Does your pet need prescription food?
If you've ever given your pet prescription food, you know there can be some sticker shock at the vet's office. You may wonder if it is really worth extra money, and for some pets, it may be.
Walk through any pet supply store. There seems to be a food made for every type of dog issue you can imagine. But, prescription foods are only available through vet's offices.
It is an expense, Dr Simon Fick, of Grand Blanc Veterinary knows many pet parents worry about, "They are more costly. You know a lot of foods out there are not especially cheap, anyway. So we try and find a way to help people budget that in."
It may sound overwhelming, but special food is typically more of a necessity than a luxury, Fick says, "That food does help prevent a lot of more costly problems down the road."
That's because the foods are designed to address specific dietary issues for pets who have everything from kidney, liver, or heart disease, to digestive issues.
"My own dog, for instance, has kidney stones," Fick says, "We can't remove those surgically, so we have her on a food to prevent them from getting any worse."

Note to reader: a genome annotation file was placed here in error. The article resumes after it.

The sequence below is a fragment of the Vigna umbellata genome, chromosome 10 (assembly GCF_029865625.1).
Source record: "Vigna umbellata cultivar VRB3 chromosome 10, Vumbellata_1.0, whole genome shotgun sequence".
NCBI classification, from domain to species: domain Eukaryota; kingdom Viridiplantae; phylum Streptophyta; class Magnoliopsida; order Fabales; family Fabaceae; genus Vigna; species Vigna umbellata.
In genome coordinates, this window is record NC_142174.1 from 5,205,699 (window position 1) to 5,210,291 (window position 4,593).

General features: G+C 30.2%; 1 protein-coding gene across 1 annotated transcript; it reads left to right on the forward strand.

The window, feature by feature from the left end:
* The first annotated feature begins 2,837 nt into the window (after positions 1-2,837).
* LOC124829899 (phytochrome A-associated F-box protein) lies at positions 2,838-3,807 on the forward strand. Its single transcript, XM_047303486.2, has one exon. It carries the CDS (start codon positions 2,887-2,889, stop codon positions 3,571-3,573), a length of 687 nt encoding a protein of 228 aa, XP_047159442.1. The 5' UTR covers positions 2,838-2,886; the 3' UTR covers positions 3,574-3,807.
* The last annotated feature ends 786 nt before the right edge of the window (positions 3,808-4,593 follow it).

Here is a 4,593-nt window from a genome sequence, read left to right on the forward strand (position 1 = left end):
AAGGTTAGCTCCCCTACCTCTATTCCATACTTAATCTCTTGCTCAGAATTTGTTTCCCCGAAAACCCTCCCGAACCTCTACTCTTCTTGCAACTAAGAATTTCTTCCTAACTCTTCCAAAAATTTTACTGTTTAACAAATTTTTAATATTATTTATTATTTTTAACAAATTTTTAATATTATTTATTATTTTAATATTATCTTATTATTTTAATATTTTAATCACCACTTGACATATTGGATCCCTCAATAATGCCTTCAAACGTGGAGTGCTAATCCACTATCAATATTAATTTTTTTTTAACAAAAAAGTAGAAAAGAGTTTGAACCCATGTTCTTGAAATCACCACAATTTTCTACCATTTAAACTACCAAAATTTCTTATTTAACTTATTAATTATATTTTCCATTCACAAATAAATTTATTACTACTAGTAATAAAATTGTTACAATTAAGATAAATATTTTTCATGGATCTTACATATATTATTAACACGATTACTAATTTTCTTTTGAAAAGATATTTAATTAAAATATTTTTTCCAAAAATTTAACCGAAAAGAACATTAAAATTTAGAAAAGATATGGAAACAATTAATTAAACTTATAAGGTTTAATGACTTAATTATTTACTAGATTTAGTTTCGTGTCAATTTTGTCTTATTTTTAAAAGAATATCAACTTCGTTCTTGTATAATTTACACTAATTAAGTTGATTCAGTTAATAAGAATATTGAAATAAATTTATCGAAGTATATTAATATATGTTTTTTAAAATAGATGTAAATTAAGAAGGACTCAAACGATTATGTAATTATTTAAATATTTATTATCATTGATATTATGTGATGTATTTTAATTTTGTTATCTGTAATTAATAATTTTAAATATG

But what about things like weight loss management foods? Is there really that much difference between what you find in the store and prescription food?
Dr. Fick says, there can be, "There are certain foods that are designed to speed up the metabolism, so they can burn off the calories more quickly."
There are also certain ingredients you will only find, at least in the right levels, in prescription foods, Fick saysm, "Companies we get the foods from, they guarantee low fat, low carbohydrate, higher protein levels. A lot of the foods over the counter foods are just too high in protein, too much fat, too many calories."
Even if you don't need prescription food, the pet food aisle in most stores is becoming more complex, promising various benefits.
Dr. Fick suggests paying close attention to the labels, especially the list of ingredients, "We worry more about the protein sources if they have a food allergy. So, avoid chicken. Avoid beef. Look for things like lamb and rice, or venison and sweet potato."
Corn and wheat are also ingredients of concern for many pets who have food allergies. Dr. fick says if your dog struggles with itcy skin or ears, it could be a sign of a food allergy.